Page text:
October-December blog posts:
Guest Post – Banting Award winner
- Funding the academic career: My journey
- The perils to research of the U.S. ‘fiscal cliff’
- The good, the bad and the ugly of gender bias in academic science
- Free journal access for postdocs in between positions
- Inaugural meeting of Canadian Postdoctoral Administrators: will fanfare = results?
- CIHR announces its third set of Science Policy Fellowships
The two most popular posts by far this past autumn were Jonathan’s on gender bias and our guest post on the Banting awards. Much discussion ensued on both. On the former, Lorne challenged Jonathan on whether or not we’d make the same choices if no constraints existed; and on the latter about the Banting awards, the discussion got quite lively, with ideas aplenty and the challenging question of whether or not Canada should have pre-PI awards.
We hope that everyone is feeling refreshed after a good Christmas break and shares our enthusiasm for 2013. We always look forward to hearing from our readers in the comments below and in guest posts.
Dave and Jonathan
This quarter has been a very busy one for both Jonathan and me. Unfortunately from my end, this meant that the scienceadvocacy.org resource site is not yet live. Things are starting to take shape and it should be launched this autumn. We hope this will be an easier-to-navigate resource page that can direct early career researchers and policymakers to the items they need without having to dig around too much or re-invent the wheel. We’ll certainly keep readers posted on its progress.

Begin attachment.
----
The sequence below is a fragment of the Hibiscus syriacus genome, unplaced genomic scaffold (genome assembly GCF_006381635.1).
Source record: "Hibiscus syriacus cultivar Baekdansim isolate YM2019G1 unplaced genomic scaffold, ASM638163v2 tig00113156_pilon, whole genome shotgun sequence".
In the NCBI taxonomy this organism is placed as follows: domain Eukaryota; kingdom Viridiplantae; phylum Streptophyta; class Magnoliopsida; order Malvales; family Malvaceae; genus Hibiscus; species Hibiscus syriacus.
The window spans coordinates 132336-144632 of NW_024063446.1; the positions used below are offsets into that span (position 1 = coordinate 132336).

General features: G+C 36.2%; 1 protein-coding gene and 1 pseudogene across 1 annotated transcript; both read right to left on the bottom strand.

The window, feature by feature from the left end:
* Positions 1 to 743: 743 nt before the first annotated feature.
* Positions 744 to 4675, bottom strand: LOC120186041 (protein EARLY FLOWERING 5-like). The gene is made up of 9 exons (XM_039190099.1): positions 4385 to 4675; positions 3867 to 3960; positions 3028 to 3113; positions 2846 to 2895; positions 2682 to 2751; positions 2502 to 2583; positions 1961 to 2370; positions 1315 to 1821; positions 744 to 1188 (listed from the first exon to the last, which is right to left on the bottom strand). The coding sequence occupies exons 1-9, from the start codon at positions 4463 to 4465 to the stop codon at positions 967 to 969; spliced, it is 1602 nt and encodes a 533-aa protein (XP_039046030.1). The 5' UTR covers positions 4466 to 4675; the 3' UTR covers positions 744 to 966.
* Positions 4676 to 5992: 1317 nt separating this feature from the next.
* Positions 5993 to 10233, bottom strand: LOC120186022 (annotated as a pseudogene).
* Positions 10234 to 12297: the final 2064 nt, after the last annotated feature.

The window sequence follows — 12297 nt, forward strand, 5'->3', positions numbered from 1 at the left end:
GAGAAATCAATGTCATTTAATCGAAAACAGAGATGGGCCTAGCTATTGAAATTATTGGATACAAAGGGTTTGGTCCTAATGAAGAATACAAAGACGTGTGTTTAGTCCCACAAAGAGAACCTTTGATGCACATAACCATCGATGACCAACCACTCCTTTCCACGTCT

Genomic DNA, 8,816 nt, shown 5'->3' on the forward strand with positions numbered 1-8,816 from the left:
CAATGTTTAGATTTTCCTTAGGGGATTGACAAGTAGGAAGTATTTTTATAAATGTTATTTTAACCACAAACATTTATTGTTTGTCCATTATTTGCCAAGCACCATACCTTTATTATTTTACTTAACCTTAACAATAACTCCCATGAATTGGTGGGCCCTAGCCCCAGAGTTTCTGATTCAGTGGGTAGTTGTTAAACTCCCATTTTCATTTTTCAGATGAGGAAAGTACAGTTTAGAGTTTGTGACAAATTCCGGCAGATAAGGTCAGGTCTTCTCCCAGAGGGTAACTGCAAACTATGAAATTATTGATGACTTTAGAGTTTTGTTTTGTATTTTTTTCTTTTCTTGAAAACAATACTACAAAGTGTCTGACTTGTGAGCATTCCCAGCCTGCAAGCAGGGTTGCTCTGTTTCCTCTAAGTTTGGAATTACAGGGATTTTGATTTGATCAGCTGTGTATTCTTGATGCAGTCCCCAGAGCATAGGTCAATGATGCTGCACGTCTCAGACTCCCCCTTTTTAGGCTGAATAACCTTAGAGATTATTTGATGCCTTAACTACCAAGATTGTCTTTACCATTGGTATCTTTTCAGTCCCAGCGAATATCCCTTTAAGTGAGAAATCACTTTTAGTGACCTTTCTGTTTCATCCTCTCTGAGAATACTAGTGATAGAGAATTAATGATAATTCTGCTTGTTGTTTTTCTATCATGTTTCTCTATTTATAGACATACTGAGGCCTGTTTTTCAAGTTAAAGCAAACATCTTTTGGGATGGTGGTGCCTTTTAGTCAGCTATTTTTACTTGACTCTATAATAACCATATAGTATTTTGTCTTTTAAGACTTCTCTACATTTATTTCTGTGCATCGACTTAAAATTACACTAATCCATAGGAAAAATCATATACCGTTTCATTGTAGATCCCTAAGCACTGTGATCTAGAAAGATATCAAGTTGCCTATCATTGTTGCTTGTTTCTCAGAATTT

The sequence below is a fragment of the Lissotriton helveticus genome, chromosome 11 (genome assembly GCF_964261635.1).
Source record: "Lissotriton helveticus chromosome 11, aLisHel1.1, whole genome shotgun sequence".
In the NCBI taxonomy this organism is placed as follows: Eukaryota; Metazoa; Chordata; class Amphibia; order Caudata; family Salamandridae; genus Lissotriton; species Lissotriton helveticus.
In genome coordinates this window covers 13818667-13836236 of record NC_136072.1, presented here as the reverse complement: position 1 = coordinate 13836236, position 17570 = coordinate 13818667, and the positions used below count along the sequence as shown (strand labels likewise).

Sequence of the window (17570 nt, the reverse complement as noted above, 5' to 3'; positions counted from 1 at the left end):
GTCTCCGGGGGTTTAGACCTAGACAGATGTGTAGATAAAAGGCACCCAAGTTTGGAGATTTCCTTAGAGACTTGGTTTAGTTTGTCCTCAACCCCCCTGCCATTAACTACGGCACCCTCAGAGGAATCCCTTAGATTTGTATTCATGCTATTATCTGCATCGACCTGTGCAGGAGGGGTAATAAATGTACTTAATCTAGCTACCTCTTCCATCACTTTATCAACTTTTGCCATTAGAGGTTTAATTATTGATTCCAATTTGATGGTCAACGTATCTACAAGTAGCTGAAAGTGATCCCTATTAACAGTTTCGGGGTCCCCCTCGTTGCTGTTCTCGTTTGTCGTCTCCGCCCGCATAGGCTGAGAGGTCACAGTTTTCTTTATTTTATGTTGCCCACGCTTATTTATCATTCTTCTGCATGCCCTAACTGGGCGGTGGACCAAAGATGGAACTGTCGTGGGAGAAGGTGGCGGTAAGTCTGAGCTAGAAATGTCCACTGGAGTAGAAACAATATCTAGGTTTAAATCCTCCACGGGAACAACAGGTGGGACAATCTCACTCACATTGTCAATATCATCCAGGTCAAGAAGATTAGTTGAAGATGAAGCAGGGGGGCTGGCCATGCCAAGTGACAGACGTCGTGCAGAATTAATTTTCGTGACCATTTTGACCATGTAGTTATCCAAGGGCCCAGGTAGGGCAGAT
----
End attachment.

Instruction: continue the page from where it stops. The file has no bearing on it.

For now, here’s the quarterly recap for those readers that have been busy too!
Our other activities
Dave published a feature article in BlueSci, Cambridge’s science magazine on the training of scientists, entitled Whose Training is it Anyway?
In response to my comments on the NIH and NAS reports, S_C pitched a question to readers that sadly went untouched. I think we’ll have to follow up on it. It’s an interesting suggestion to create research-focused assistant professors for 5-10 years and evaluate their performance – good ones stay, bad ones go (I see Cambridge doing similar things, Boston too).
One of the most heavily commented and read articles on our site, the discussion that ensued from the article on NSERC restricting postdocs to one fellowship application per lifetime, was very heated. This is one of the poorest decisions that NSERC has ever made and I really think they’ve failed to see the hugely negative impact that it will have on the system – see the CAPS letter in response to this.